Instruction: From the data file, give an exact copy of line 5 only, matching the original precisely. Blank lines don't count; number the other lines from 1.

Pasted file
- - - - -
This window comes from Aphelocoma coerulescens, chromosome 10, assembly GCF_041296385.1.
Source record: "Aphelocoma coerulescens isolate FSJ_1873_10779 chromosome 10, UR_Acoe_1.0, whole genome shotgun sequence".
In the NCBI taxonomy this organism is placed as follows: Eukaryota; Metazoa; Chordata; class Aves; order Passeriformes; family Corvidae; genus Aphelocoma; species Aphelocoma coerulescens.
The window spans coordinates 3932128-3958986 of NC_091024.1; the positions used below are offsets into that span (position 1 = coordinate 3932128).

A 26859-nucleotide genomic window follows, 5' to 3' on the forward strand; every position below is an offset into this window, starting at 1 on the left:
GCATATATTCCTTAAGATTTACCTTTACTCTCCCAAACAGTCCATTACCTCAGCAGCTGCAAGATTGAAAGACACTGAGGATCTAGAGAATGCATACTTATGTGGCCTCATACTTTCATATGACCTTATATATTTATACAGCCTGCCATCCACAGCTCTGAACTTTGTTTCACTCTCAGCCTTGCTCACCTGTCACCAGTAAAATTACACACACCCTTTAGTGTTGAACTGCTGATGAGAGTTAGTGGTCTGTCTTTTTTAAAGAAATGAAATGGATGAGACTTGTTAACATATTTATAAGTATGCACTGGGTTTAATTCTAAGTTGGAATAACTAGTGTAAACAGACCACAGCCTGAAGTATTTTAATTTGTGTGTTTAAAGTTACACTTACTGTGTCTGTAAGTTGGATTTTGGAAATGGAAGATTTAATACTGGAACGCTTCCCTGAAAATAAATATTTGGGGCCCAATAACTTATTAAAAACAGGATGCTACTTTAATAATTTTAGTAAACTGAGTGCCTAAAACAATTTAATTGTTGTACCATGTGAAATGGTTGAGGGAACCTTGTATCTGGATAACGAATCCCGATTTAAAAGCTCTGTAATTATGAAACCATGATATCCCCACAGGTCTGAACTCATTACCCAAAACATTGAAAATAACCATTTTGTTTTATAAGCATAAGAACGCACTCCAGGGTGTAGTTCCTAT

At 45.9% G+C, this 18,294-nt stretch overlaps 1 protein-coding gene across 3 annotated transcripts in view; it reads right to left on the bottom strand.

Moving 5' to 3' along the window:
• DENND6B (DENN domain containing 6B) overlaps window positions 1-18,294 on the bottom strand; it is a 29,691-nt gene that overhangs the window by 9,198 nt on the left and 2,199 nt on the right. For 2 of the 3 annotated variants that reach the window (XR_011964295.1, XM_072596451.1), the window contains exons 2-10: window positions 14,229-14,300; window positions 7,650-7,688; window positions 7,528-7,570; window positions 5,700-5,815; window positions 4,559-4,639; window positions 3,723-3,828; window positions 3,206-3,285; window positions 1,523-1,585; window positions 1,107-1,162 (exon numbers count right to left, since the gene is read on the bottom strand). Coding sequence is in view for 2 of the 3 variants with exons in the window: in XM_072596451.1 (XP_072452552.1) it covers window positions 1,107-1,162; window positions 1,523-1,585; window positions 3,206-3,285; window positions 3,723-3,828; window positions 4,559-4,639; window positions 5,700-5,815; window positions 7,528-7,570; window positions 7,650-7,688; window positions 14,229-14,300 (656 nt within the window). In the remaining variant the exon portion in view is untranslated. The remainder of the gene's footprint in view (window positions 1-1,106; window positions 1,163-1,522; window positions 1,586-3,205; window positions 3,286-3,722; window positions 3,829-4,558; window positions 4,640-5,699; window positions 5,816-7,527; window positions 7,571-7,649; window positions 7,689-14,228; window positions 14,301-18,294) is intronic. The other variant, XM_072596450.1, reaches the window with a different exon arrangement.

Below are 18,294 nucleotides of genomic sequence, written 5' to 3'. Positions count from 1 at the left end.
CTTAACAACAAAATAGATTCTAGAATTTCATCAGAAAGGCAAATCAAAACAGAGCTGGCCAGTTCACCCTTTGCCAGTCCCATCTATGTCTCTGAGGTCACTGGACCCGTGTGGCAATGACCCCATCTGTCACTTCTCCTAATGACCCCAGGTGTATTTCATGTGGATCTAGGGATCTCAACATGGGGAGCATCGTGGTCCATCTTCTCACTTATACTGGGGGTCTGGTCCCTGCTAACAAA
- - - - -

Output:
A 26859-nucleotide genomic window follows, 5' to 3' on the forward strand; every position below is an offset into this window, starting at 1 on the left: